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Three years, seven months and five days.

That’s how long it’s been now since a bacterial infection sent me to the hospital for a week and I learned what I knew all along — I was a Type 2 diabetic.

Today I received the latest A1C update from my doctor after my visit Thursday — 5.2 where in April it had been 5.4.

As I have said before in this continuing column series, I feel fortunate to be here and I will tell you as honestly as I can that for as glutinous as I was, there’s hope for others far more disciplined than I was.

When I received the call today I had to ask for them to repeat the number and then when I saw the labs had been posted to my portal, I had to look again to make sure I wasn’t dreaming but there it was in black and white — 5.2.

It hasn’t been easy and it will probably never be but I can you tell it does get somewhat easier and I can thumb my nose as I pass the ice cream freezer, the Pop Tarts, those tantalizing bags of Reese’s miniatures that helped lead me to a meeting with possible death or a journey with life. 

Until my doctor’s visit in April I didn’t realize when I was admitted to the hospital my A1C was 10 or 10.1 — quite the deadly number.

In this journey I have heard the horror stories and have seen some as well — diabetics who will let this disease get the better of them and I just want to scream. I realize none of us will live forever but I also realize now you can live a healthier and longer life.

And if I get preachy in this it’s definitely not my intent. My intent is just to let people know Type 2 can be corrected — not with a diet but with a lifestyle change.

I can speak only for myself — it has to be a lifestyle change and not a diet. My mom told me one of my cousins asked if I was still on my diet. She told her it’s part of my life now — no bread, no pasta, no potatoes, no rice and for me, unfortunately, no sweets with the exception of Atkins or SlimFast protein bars and those have to be used with caution.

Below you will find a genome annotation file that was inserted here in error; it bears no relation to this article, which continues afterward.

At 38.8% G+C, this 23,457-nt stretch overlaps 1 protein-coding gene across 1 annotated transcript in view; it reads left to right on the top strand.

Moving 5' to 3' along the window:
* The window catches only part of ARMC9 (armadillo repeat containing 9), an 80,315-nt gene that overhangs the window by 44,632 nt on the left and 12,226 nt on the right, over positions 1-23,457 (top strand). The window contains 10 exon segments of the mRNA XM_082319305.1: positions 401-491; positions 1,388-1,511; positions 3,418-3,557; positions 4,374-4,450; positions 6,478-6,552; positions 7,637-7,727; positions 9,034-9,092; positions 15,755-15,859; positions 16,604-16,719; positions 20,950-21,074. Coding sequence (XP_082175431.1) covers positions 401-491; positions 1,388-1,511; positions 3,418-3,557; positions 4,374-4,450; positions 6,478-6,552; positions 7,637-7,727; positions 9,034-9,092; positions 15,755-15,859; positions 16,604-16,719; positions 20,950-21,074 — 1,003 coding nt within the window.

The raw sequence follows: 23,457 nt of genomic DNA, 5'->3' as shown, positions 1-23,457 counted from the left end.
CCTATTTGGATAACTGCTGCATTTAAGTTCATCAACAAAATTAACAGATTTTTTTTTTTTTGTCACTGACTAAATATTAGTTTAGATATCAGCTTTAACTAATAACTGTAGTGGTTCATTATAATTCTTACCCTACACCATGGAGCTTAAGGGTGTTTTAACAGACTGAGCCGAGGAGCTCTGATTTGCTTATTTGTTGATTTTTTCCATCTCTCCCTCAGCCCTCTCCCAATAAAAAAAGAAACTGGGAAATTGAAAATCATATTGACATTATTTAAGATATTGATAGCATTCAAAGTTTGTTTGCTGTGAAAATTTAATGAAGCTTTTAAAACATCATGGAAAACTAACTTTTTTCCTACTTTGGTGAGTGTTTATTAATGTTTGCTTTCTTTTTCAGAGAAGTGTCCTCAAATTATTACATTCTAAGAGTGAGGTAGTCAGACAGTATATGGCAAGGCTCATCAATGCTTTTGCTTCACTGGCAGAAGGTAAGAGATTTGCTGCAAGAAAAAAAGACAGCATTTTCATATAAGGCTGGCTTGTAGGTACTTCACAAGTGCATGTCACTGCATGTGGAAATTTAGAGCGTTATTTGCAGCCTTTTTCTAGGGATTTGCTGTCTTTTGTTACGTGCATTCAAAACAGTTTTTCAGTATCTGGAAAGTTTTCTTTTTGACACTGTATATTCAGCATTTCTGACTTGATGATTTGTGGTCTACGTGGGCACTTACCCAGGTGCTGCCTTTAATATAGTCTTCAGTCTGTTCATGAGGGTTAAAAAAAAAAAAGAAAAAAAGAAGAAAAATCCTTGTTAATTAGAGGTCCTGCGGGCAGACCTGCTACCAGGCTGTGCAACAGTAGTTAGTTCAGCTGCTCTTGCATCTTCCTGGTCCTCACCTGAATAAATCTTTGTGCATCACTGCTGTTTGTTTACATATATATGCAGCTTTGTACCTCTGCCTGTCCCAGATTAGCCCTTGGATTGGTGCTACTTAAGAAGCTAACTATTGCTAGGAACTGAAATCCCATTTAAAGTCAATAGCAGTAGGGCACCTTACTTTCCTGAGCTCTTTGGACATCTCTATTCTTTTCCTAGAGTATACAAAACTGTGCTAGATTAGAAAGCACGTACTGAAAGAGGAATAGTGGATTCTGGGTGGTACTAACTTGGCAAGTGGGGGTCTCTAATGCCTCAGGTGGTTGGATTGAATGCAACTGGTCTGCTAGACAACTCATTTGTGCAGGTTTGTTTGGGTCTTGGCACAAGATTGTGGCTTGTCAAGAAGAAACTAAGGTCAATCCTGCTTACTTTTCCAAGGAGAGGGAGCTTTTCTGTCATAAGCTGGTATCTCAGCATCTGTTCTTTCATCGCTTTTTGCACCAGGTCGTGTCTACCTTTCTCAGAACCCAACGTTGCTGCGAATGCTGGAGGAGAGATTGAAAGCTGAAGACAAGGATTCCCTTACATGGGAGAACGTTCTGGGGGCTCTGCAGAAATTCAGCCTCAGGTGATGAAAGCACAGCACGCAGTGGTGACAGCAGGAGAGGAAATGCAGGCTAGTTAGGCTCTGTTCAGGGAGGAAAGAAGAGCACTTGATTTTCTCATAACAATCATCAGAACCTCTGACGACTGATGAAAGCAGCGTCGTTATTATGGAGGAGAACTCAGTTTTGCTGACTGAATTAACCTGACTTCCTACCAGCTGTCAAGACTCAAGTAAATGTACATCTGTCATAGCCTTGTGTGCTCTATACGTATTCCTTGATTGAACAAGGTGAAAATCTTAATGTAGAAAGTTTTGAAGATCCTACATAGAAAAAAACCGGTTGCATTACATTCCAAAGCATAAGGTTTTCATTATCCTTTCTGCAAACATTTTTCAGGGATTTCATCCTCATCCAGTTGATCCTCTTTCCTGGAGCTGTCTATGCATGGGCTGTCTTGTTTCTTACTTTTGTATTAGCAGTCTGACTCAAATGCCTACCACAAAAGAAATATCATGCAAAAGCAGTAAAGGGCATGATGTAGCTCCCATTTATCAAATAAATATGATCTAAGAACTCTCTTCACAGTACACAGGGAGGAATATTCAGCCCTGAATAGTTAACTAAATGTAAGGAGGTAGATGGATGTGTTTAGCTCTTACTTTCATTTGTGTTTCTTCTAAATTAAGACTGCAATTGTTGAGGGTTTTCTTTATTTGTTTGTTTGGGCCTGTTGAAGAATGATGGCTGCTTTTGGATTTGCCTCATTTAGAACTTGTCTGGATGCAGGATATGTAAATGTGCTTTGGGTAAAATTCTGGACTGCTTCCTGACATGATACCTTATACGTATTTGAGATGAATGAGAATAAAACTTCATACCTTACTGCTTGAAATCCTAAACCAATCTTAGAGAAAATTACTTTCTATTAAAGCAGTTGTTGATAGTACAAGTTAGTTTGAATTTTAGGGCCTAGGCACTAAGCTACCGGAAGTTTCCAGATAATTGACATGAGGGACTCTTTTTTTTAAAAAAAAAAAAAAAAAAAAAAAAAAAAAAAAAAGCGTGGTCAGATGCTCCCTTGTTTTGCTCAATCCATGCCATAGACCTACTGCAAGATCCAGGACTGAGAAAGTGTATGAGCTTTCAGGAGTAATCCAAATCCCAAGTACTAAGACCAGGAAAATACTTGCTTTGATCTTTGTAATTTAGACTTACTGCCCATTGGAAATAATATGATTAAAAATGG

And then there is the exercise and it’s to the point now where if I don’t get to my jog or very slow run in in the morning I make time to get it in because if I don't the Apple Watch is going to nag me incessantly about it. And honestly, on the rare occasion I don’t, I feel as though I’ve cheated myself and the ones who care about me.

But it’s not really about closing the rings on the watch that matters to me. It’s more about trying to close those ugly chapters of my life where I felt I could still eat the things I ate in my teens and 20s with no repercussions.

And in 2019 it caught up with me and I decided on that hospital bed I was going to put my jaded diet and inactive past behind me no matter what I had to give up — the candies, the shakes, the extra pieces of pie and my beloved sweet tea.

My recent reading of The Daily Stoic has also helped me in this journey because I realize no matter how much someone might offer me pie, it’s only in my will to politely refuse it.

I choose to stay on one Metformin a day because research is showing it may have more benefits than controlling blood sugar. That’s my choice just as it’s my choice to thumb my nose when going down the bread aisle or the dessert freezer.

I don’t want anyone to go down the road I have gone — the uncontrollable urination, the mysterious pimple and that horrible bacterial infection that put me on the floor for untold hours between March 23 and 24 of 2019.

As I’ve probably stated before, I can only do what I feel works for me.

But, please, if you feel you have any symptoms don’t hesitate to call your doctor and get a checkup.

From there I’ll be glad to share with you what has worked for me so you’ll never have to write a column three years, seven months and five days later — Lance Martin